Ladies first! First Lady, Mrs. Sandra Granger crosses the canopy walkway as President David Granger waits his turn in the background.

One major aspect of the change in financial model, he said is the diversification of revenue sources, and this includes a sustainable forestry project, which will be certified by the Forest Stewardship Council. This project is intended to demonstrate that a profit making logging enterprise can be done without changing or damaging the characteristics of the forest.

He noted that Iwokrama will continue to market itself as a tourist destination and added that with the Fairview aerodrome will allow easier access to the location. Iwokrama sees on average 1100-1300 tourists annually; a small number, but one which has grown in comparison to an average of 60 tourists annually up to 1999.

Expanding on the tourism potential of Iwokrama, Director Resource Management and Training, Dr. Raquel Thomas-Caesar, explained that the location serves as part of the entire “Rupununi Package”, which in itself serves as a main attraction in Guyana’s Tourism product. She stated that tourism forms a major part of Iworkrama’s move towards a business development plan aimed at augmenting fund raising ventures.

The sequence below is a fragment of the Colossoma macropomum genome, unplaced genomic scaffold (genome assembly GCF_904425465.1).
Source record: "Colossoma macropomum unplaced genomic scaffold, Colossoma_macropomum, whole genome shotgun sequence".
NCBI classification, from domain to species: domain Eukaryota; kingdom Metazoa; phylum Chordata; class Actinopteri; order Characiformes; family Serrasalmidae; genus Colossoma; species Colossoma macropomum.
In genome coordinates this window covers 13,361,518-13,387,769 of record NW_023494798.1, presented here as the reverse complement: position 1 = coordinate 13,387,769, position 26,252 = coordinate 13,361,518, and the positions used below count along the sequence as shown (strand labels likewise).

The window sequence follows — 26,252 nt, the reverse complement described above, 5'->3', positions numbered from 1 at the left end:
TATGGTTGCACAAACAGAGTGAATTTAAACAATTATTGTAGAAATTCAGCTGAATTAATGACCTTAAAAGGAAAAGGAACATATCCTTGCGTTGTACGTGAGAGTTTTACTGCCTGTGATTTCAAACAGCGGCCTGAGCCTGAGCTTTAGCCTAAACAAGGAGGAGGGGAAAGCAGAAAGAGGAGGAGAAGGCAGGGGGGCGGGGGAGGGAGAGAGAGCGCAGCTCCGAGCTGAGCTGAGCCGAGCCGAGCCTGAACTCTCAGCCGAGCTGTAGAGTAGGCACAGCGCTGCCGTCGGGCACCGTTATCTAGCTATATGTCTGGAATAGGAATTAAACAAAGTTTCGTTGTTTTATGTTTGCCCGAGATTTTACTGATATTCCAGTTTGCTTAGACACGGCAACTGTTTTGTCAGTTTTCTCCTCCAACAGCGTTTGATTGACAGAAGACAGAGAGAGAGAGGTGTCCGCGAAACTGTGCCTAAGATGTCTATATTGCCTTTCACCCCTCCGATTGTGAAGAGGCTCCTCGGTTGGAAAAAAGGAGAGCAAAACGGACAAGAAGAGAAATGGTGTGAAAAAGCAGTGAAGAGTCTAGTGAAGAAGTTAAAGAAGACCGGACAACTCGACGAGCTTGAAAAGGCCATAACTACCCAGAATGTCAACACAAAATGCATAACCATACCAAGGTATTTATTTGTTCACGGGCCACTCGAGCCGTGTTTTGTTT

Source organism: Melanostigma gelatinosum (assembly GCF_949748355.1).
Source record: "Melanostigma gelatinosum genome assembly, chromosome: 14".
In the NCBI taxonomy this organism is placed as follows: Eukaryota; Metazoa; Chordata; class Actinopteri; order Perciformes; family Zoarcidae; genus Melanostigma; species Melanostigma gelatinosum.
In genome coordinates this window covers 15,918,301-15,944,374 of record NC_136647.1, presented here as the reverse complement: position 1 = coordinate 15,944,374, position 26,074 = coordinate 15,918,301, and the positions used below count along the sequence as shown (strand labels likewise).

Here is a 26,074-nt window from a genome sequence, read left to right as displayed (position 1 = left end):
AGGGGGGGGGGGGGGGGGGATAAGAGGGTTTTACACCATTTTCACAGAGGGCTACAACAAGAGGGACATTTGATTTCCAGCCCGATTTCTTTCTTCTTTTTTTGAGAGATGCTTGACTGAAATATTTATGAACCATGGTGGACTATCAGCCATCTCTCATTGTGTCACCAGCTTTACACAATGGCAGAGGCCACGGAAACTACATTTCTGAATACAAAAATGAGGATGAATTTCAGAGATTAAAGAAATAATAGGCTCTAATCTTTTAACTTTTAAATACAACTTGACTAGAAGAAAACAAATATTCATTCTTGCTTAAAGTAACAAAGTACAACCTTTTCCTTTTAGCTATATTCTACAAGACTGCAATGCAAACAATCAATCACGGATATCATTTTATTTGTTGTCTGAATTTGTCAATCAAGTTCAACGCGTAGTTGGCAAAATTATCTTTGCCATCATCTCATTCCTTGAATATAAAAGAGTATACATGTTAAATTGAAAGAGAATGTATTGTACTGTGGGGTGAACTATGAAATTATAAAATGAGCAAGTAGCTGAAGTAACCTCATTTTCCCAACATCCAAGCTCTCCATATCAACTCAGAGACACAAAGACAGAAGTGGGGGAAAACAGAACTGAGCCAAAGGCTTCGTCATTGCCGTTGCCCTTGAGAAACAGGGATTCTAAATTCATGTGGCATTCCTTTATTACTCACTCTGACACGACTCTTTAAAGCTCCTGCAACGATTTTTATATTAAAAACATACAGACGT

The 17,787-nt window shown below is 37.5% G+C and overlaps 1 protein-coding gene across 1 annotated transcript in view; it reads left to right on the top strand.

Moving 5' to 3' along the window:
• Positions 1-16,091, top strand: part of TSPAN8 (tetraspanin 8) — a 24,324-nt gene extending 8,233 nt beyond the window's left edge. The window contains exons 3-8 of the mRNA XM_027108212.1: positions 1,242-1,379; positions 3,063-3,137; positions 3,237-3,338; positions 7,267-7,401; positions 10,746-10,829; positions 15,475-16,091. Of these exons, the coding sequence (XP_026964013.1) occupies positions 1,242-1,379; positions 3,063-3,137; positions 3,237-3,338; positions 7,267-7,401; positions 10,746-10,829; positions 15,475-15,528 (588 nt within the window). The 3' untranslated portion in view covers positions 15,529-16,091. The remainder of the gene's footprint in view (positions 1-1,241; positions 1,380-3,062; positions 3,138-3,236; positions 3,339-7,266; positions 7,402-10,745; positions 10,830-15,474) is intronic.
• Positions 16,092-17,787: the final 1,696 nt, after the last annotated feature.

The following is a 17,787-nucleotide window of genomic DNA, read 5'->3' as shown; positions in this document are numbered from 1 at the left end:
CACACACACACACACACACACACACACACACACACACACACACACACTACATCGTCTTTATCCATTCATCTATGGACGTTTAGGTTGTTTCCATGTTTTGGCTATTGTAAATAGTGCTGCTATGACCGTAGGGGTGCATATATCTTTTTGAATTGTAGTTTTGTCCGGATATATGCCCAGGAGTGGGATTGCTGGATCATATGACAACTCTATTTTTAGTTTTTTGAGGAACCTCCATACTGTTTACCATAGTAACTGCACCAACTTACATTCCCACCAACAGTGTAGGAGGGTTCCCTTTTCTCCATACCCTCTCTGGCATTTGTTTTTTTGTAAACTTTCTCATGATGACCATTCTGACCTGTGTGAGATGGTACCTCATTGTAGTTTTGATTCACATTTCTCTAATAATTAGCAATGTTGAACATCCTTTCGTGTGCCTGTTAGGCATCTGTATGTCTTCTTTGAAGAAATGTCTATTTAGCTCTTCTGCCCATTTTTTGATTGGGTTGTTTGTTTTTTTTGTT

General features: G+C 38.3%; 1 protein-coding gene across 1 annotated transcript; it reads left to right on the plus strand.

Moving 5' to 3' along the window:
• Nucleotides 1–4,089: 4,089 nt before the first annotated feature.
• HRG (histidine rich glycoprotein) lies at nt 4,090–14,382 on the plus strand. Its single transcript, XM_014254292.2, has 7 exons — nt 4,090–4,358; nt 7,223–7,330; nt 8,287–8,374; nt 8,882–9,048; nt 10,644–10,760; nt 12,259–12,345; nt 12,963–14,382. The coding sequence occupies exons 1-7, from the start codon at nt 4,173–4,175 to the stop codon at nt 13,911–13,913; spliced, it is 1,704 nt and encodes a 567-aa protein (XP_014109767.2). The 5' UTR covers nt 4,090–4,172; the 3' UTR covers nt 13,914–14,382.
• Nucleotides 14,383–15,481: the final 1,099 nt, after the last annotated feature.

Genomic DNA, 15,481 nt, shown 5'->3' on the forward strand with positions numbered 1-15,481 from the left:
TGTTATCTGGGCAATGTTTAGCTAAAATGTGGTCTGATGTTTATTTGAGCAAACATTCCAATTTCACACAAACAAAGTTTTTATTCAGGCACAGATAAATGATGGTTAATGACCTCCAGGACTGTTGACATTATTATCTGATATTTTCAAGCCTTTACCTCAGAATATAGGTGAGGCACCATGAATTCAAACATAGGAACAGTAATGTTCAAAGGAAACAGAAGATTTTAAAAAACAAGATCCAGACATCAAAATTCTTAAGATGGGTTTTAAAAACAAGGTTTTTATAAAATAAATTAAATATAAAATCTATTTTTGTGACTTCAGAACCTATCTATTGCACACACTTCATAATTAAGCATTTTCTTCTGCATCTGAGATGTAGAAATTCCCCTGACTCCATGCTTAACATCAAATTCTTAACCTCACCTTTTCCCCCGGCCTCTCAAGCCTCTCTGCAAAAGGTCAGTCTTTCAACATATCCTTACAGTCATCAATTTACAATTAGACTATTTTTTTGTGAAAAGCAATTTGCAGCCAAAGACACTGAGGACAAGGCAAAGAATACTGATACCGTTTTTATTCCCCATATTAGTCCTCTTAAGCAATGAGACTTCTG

A multi-dimensional revenue stream is more than feasible since Iwokrama itself offers diverse opportunities. In addition, according to Dr. Thomas- Caesar, the centre continues to have a positive impact on members of the hinterland communities in its environs.

“Sometimes it’s difficult to explain Iwokrama, because it is so multifaceted. It’s not just these businesses that we are doing but the other benefits that we have seen over the past 15-20 years. Most of all our local capacity building has shown immense success in terms of working with wildlife experts in the communities. We are now seeing a lot of community members who have passed through Iwokrama are now in leadership positions in their communities,” she said.


Children of Surama, one of the communities near the Iwokrama Centre

The close working relationship, to which she refers, includes partnerships with 20 local communities in close proximity to the Iwokrama Forest. These communities fall under the umbrella organisation, the North Rupununi District Development Board.

Despite the financial constraints being faced by the reserve, it remains a natural haven with great potential, and a location that Guyanese can be proud of as an international centre, which can make immeasurable contributions to Guyana’s Green Economy.

With the global nature, adventure, culture and eco-tourism market growing each year, Guyana and Iwokrama are well positioned to cash in. As a natural habitat of a large number of flora and fauna and Macushi communities in its environs, Iwokrama is one of the jewels in Guyana’s tourism product chest. A Macushi word, which means “Place of Refuge”, Iwokrama according to legend was named when, during tribal warfare, the Macushi people sought refuge from their enemies in the surrounding mountains. Today it is an escape for world weary tourists searching for something different.

The late President Desmond Hoyte dedicated Iwokrama to the Commonwealth in 1989 at the Commonwealth Heads of Government meeting in Malaysia. This gift to the world spans 371,000 hectares of intact rainforest.